Table 3: Overseas Student Numbers
Higher education
Country Number Average annual growth
(Per cent)
United States 590 4
United Kingdom 318 7
Germany(a) 260 7
France 237 12
Australia 177 11

(a) Excludes advanced research programs

Source: OECD

While there was a concerted push by Australian educational institutions to diversify foreign student enrolments following the Asian financial crisis, Australia's education exports remain highly dependent on Asia, with nearly 80 per cent of Australia's overseas students coming from Asia. However, there has been a shift in the composition of Australia's education exports by market from within Asia. A decade ago countries such as Indonesia, Malaysia and South Korea were among the most significant sources of students. More recently, China and India have displaced these countries as Australia's most important export markets for education services (Graph 5). This has coincided with an acceleration in GDP and income growth in these countries, which has significantly increased demand for higher education in these large-population countries. For instance, the number of Chinese enrolments in Australia has more than doubled over the past five years while Indian enrolments have increased more than five-fold (albeit from a relatively low base). For both countries more than 40 per cent of enrolments in Australia are in the higher education sector. As a result, China and India's combined share of Australia's education exports has risen from less than one-tenth in 1997 to more than one-third in 2007 (Table 4).

Graph 5
Graph 5: Australia's Education Exports
Table 4: Australia's Education Exports
Percentage share of total; top 10 markets in 2007
1997 2007
China 3.2 22.5
India 4.8 13.3
South Korea 11.2 7.9
Malaysia 12.2 5.5
Hong Kong 6.2 4.7
Thailand 5.3 4.1
Indonesia 13.4 4.0
Japan 7.5 2.9
Vietnam 2.2 2.4
Singapore 6.6 2.2

Source: ABS

Prospects for Future Growth

Growth in education exports has remained very strong so far this decade, with annual growth averaging 13 per cent over the decade to date, which is comparable with average annual growth recorded over the past 25 years. However, a number of factors suggest growth may slow in the period ahead. These include greater competition from within the Asian region, the shift to offshore provision of education services by Australian universities, the higher Australian dollar, and limits on the capacity of Australia's higher education sector to accommodate further growth in overseas students.

Increases in the quality and capacity of educational institutions within Asia are also likely to temper demand for education imports over time. Some Asian countries, including Singapore, Malaysia and China, have recently introduced explicit ‘import‑substitution’ policies, with the aim of becoming net exporters of education services. Increased public investment in universities, encouraging foreign universities to establish branch campuses and relaxing work restrictions on overseas students are some of the policies being used in these Asian countries to attract overseas students and keep domestic students at home. There are some signs that these policies are already restraining growth in overseas enrolments in other established education exporters, such as the United States and the United Kingdom.[5]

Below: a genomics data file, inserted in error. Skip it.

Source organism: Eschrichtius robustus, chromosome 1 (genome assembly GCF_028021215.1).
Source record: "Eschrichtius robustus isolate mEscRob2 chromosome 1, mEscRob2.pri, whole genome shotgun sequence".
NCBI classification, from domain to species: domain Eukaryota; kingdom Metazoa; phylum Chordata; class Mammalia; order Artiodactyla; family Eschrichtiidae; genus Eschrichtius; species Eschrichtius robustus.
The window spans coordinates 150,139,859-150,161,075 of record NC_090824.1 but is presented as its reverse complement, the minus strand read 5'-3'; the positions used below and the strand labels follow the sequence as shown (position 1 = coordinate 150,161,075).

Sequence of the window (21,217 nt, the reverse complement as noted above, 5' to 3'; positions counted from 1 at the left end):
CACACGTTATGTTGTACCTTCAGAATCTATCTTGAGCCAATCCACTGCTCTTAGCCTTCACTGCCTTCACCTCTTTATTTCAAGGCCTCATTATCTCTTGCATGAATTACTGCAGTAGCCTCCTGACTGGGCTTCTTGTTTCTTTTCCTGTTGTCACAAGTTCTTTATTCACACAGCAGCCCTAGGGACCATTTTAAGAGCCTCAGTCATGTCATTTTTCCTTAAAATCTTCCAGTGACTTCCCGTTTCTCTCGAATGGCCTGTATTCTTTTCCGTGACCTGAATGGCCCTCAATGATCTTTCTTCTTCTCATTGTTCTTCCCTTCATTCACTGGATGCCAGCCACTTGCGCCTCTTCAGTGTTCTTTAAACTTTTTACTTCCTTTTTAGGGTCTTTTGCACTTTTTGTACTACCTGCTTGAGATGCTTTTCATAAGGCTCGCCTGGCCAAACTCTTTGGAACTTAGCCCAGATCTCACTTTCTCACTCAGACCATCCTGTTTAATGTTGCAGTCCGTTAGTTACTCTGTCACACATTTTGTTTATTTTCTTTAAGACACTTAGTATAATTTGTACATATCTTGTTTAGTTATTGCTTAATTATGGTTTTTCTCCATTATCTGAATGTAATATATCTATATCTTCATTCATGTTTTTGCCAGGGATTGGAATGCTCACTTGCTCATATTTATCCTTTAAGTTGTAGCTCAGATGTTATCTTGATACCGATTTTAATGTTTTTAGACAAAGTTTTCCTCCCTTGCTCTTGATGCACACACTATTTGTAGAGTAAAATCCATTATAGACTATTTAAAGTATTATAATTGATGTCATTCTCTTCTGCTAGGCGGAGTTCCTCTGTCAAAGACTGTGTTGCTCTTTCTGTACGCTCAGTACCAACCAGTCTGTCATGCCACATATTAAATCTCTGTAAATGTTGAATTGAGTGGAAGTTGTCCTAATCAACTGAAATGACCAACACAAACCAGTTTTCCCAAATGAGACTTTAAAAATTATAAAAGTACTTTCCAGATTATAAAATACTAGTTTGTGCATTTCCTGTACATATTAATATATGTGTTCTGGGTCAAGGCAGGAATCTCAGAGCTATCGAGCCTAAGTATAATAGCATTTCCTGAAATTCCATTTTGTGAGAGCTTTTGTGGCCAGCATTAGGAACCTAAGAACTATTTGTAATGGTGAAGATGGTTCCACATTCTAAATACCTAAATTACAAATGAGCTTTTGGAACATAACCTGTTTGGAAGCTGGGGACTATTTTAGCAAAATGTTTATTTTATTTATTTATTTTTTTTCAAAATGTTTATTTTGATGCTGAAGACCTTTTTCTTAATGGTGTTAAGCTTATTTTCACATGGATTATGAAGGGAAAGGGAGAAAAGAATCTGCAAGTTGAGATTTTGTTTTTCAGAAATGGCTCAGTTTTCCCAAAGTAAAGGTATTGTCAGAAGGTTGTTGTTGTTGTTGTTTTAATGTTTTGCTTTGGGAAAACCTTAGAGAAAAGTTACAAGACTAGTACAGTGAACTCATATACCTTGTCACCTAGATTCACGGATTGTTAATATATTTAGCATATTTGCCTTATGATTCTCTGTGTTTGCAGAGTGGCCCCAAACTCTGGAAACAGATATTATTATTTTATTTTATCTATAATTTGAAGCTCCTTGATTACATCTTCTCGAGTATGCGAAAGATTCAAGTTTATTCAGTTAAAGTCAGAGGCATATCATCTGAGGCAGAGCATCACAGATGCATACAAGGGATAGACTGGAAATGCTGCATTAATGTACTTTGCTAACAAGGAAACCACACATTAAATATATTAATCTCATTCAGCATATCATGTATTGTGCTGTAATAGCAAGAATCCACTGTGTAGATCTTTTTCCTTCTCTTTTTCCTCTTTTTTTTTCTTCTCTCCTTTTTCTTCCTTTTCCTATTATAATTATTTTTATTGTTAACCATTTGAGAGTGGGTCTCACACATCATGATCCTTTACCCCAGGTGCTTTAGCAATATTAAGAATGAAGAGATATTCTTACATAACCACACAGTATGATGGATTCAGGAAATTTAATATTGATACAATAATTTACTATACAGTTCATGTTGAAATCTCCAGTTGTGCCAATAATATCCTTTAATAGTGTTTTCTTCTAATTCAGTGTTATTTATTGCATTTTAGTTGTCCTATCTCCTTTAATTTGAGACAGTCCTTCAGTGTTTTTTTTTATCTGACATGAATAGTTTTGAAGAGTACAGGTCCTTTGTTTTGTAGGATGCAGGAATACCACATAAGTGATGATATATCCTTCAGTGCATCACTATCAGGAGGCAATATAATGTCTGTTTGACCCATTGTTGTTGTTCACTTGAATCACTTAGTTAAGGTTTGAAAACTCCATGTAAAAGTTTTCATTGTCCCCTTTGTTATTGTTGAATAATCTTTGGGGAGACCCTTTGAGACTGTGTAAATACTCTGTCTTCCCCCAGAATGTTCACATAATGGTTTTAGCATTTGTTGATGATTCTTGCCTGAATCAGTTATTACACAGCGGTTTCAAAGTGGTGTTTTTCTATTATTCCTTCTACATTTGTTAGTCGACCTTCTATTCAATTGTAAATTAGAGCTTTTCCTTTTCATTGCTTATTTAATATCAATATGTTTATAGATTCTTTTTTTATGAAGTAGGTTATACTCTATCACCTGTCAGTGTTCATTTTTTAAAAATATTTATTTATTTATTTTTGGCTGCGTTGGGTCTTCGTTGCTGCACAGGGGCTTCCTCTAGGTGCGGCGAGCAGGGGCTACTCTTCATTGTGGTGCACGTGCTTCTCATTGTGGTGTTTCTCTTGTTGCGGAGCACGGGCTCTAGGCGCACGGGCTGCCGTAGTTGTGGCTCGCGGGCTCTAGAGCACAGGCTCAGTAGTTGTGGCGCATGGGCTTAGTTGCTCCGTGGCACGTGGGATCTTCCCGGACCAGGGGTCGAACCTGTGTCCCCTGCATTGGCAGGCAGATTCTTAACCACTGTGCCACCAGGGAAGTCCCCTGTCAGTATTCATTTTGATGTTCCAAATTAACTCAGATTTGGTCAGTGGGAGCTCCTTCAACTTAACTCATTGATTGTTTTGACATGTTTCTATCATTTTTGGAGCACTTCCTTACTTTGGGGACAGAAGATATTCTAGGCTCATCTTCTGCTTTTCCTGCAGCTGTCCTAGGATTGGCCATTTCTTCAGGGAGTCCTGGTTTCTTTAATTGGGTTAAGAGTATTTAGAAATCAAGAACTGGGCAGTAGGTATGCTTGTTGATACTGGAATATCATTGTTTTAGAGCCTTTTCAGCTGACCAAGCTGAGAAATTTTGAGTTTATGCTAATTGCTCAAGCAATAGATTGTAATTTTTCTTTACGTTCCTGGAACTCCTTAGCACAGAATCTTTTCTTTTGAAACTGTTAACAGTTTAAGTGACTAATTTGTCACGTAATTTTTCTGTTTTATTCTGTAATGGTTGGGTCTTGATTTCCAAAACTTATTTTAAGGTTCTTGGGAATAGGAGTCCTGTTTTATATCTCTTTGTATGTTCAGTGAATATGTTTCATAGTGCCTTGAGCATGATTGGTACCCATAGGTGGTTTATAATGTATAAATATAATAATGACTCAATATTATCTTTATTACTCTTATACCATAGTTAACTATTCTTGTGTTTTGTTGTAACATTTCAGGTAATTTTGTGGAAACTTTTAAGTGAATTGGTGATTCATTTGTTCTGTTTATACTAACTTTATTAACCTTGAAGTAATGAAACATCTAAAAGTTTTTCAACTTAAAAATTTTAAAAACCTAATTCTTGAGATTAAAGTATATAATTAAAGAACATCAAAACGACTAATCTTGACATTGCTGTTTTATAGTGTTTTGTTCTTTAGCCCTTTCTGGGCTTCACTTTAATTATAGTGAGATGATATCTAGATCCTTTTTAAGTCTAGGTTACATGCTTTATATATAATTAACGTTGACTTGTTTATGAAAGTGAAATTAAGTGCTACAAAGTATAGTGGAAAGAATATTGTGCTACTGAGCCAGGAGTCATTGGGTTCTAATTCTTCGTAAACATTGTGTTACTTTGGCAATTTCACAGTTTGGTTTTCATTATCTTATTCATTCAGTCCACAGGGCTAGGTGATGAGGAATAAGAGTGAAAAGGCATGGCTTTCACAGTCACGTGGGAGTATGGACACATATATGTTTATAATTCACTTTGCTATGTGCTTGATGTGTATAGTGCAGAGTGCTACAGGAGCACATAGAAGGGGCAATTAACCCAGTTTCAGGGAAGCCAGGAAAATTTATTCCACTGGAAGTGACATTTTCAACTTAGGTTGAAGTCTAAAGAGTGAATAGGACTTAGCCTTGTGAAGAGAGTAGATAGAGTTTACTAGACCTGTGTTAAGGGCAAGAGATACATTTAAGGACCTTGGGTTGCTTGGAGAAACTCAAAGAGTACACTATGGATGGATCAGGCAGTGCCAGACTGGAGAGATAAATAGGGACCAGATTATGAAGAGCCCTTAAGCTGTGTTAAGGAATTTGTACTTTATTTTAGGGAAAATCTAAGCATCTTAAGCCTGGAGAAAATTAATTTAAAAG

Some Australian universities have established offshore campuses in Asia in recognition of the drive by Asian governments to increase their domestic higher education capacity, and, in 2006, around one-quarter of overseas students enrolled in Australian higher education institutions were studying at an offshore campus of an Australian university.[6] However, although any profits will be included in the balance of payments, the services provided by these offshore campuses are not considered to be Australian exports, because the service is provided by an institution that is not resident in Australia to a student that is also a non‑resident. Accordingly, the shift by Australian universities to the offshore provision of education services has the potential to erode Australia's education exports. However, this effect may be offset to the extent that these campuses attract overseas students to Australia, as offshore campuses are often used as a pathway for these students to complete their studies in Australia.


Education exports have sustained a strong pace of growth over an extended period and ranked as Australia's largest services export in 2007. This growth has been supported by demand for higher education services from Asia and the greater export orientation of Australian universities. In particular, not only has rapid growth in China and India been reflected in demand for Australian mineral resources, it has also supported a marked increase in Australia's education exports since the start of the decade. However, Asian countries have been investing in domestic education capacity and there are signs Australian universities may not be able to accommodate further significant increases in overseas student numbers. Although these factors are likely to result in a slowing in growth in Australia's education exports in the medium term, education exports are expected to outpace aggregate export growth such that their share in Australia's exports is likely to continue to increase over coming years.


This article was prepared by Greg Hall and Karen Hooper of Economic Analysis Department. [1]

To determine these rankings, we combine merchandise export data – at the 3-digit SITC level – with services export data at the balance of payments sub‑category level of aggregation. Rankings may vary with the level of aggregation chosen. [2]

The other awards sector includes bridging courses and studies that do not lead to formal qualifications. These sectors are not mutually exclusive, which means aggregate overseas enrolments can exceed overseas student numbers. For example, it is common for overseas students to undertake English language and higher education courses concurrently. [3]

For more information, see Industry Commission (1991), Exports of Education Services, Report No 12, Australian Government Publishing Service, Canberra. [4]

See Australian Education International (2006), AEI Report to Industry 2005–06, Australian Government Publishing Service, Canberra. [5]

See Department of Employment, Education and Workplace Relations, Higher Education Statistics Collections. [6]